Dynamic content is the way to go, especially when its video being added to your email sauce. Platforms such as YouTube, with its 6bn video views from 1bn unique users every month, have shown us that to stay in the leadership position, you need video. If you’re not using this type of content, you’re not dead in the water, but you’re missing out.

In fact, 2015 saw 4 out of every 5 marketers say they planned to make use of video content in their email campaigns.

But why? Simple.

Video, unlike copy and flat images, is more immersive. It’s capable of narrating a more involving story that invokes an emotional response, requiring less effort, from the audience. So it’s a no brainer – sort of.

In terms of the moolah, the chances of the audience purchasing goods increases by a quarter, compared to those who consume text and image heavy emails.

But how does one use video in email marketing to stimulate sales? To start off, let’s discuss how not to use video content in your emails.

Don’t embed

Whatever you do with video, stay away from embedding. It might seem more convenient because the audience get to view it on the email, but you’re creating more problems than solutions. Email clients are created differently (e.g. Outlook doesn’t support videos and GIFs), therefore you might have compatibility issues when it comes to displaying the content. This can either result in higher email bounces, low engagement or just a whimsical, but pointless looking email.

Getting started

About 43% of marketers don’t use video, citing the lack of content as the reasoning. Sadly, and there’s no way around this, you need to have your own branded videos. They need to be crisp. And by crisp, we mean they should be relevant, of high quality and well narrated. Anything that looks like it was shot at the back of a garage with a VGA camera should be kept at the back of a garage, along with that VGA camera.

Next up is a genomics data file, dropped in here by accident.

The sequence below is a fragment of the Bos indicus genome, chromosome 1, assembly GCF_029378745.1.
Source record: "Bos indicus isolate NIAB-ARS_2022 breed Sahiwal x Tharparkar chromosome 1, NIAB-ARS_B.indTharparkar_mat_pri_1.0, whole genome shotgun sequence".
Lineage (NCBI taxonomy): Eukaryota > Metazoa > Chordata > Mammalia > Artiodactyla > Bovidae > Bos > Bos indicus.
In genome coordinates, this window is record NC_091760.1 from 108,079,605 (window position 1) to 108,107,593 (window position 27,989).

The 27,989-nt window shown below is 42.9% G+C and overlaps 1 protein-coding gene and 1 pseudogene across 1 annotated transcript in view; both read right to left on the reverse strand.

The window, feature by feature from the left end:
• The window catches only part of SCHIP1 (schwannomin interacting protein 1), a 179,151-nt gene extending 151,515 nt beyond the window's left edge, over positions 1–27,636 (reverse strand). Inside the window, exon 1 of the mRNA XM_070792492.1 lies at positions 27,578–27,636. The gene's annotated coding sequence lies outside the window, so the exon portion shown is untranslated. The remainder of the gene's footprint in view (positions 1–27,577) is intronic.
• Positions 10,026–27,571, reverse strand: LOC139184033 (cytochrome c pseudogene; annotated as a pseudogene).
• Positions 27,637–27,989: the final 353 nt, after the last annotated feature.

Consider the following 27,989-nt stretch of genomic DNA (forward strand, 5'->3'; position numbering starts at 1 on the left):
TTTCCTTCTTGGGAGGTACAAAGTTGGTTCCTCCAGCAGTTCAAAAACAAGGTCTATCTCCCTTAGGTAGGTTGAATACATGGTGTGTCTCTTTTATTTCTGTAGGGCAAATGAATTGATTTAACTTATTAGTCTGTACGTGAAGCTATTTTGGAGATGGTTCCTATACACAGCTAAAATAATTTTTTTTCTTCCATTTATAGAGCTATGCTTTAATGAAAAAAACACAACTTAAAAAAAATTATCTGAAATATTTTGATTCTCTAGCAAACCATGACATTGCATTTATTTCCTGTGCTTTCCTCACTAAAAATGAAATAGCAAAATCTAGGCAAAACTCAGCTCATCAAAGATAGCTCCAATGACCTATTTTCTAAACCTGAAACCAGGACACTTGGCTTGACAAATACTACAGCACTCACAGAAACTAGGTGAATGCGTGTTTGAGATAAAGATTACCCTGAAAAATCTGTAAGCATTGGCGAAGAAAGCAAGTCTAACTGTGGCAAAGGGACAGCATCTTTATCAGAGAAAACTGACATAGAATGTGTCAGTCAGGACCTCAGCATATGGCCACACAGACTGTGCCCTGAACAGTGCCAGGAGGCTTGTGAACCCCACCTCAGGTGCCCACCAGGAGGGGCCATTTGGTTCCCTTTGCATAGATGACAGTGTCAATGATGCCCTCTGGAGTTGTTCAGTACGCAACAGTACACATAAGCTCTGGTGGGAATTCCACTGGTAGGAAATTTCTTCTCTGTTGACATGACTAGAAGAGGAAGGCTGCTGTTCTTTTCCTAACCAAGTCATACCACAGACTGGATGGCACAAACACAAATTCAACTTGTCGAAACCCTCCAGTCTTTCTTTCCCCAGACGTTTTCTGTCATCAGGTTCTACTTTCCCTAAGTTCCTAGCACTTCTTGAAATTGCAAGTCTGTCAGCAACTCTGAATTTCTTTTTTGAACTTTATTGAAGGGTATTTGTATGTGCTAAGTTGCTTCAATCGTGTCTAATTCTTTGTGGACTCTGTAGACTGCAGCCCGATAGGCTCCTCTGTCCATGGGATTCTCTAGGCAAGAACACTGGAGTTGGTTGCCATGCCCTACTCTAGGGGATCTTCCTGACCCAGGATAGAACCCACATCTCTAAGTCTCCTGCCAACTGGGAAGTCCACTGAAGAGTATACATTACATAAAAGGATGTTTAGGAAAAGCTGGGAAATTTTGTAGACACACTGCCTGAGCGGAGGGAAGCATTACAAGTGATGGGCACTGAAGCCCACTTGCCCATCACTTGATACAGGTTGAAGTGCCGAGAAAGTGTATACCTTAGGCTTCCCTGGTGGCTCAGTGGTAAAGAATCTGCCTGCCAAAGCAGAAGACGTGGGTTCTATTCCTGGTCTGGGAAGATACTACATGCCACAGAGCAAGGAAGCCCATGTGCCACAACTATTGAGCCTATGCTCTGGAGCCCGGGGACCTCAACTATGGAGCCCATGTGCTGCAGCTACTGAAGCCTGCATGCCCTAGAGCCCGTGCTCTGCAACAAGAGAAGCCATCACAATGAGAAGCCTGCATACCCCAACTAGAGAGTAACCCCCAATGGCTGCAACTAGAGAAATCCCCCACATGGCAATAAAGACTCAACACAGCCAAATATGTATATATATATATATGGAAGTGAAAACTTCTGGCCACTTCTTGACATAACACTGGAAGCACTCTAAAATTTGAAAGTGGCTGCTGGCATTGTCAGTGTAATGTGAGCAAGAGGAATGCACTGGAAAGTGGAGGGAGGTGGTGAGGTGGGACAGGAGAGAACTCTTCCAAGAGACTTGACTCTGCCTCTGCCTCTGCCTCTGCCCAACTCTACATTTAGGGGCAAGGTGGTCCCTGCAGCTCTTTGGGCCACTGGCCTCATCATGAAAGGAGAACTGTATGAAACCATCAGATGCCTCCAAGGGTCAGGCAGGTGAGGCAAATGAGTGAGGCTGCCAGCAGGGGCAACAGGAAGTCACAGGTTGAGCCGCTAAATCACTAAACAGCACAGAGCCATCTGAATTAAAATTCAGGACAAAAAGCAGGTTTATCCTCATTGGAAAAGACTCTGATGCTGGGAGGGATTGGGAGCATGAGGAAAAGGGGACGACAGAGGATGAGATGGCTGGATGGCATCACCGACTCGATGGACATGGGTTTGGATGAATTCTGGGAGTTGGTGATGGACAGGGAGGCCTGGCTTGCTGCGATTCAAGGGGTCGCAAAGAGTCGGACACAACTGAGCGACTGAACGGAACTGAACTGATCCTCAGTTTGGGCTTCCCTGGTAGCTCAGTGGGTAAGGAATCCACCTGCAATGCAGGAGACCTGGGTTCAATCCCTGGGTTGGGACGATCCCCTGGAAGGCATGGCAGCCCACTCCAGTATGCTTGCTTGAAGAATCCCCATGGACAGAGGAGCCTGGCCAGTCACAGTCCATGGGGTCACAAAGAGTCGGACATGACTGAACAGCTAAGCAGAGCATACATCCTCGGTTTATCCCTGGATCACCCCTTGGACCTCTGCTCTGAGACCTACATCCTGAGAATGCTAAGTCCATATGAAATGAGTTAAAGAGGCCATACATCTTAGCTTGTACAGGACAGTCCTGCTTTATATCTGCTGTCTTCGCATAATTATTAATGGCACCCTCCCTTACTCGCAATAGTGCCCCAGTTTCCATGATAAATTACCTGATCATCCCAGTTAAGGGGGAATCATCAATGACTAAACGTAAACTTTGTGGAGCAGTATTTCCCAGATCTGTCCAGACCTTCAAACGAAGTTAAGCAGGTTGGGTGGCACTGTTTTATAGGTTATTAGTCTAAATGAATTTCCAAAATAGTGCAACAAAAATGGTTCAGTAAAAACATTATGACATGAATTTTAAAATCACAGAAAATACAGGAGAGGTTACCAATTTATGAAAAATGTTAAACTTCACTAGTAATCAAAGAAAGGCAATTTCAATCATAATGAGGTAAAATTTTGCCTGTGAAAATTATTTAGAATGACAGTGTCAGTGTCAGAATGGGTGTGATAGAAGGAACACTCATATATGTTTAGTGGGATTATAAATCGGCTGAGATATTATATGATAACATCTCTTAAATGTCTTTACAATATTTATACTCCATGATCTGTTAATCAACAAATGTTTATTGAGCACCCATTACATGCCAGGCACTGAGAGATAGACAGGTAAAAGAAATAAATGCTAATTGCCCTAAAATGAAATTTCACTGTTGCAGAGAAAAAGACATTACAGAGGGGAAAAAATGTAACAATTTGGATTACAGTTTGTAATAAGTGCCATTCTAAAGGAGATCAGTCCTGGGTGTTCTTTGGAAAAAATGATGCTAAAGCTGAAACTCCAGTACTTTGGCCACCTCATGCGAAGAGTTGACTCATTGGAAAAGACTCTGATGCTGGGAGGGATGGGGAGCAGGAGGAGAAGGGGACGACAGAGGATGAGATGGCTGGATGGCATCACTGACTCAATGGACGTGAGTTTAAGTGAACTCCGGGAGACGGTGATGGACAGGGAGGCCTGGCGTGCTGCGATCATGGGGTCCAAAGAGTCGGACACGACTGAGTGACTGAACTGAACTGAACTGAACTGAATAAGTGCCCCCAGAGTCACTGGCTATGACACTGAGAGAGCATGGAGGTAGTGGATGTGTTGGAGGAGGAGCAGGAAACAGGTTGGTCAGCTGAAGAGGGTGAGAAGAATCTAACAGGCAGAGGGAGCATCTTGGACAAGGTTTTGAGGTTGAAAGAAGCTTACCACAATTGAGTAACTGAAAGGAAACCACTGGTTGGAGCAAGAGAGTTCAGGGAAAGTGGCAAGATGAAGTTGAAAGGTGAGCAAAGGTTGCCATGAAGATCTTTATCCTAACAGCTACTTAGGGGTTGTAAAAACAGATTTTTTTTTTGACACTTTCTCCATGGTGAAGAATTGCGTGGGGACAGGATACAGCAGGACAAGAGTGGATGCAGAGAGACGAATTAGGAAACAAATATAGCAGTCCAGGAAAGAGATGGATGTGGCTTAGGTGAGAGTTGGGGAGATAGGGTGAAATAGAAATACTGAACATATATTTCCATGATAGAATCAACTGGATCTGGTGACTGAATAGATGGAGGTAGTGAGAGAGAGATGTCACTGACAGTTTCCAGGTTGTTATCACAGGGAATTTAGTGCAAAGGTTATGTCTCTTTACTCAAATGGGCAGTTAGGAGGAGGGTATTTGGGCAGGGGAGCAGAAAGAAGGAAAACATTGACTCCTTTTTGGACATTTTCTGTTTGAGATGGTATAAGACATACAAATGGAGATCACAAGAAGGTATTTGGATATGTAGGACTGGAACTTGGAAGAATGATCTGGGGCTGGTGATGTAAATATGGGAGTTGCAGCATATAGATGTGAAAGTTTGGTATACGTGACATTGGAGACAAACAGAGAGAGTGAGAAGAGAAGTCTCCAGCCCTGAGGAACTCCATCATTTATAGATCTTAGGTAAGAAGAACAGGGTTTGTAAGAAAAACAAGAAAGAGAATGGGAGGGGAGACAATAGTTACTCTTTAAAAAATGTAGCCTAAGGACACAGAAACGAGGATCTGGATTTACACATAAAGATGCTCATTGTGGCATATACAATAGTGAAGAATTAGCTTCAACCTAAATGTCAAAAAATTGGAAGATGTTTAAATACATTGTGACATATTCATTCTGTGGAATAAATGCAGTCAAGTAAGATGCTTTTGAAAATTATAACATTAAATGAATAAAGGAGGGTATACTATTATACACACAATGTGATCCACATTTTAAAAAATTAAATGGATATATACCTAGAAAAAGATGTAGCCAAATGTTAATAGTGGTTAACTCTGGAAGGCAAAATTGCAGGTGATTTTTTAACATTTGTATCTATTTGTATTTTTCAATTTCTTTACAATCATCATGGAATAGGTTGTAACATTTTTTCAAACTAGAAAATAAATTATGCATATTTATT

Creating video does require budget and strategy, but well thought out video campaigns pay off, with an increase of up to 55% in click through rates and 24% conversions rates.

Where do you place a video?

It’s all about design. If you have the video, it’s time to look at how the user is going to experience your email. Because customer’s are inundated with emails, they’re attention is limited. So adding video above the fold of your email would be your best bet. This increases the likelihood of them noticing it when they open the email, thereby increasing the chances of them interacting with it.

How to add the video

You have two options when it comes to video. You can add it as a flat artwork, or GIF. GIFs are the most advisable as they are animated, thereby still allow you to show a short snippet of the video. The downside of GIFs is that they won’t function on some email clients such as Outlook.

However, there is a way around this. It’s basically how you would display a video as a flat image. If you’re using a flat image to display a video, you should capture a still snippet of the video. Ideally you should capture a section that tells a thousand words (i.e. a snippet that stands out).

This is exactly what you should do with your GIF. The first frame should be a snippet of the most compelling section of the video. When it displays on Outlook, it will display a still image, showing the first frame you chose.

Now that you have designed or captured the GIF or flat artwork, add a recognisable play icon on it. This will act as your call to action.

Where do they click to?

As you might have noticed, your email now either features flat artwork or a GIF of your video. So where is the video? Definitely not, and shouldn’t be hosted or embedded, on your email. It should click-through to where the video is being hosted, preferably on your website where the product you’re promoting is. You can make it click-through to a video hosting site like YouTube, but you risk losing the customer as their attention might be seized by another competitor or videos of cats. If your video is on YouTube, embed it on your site as well.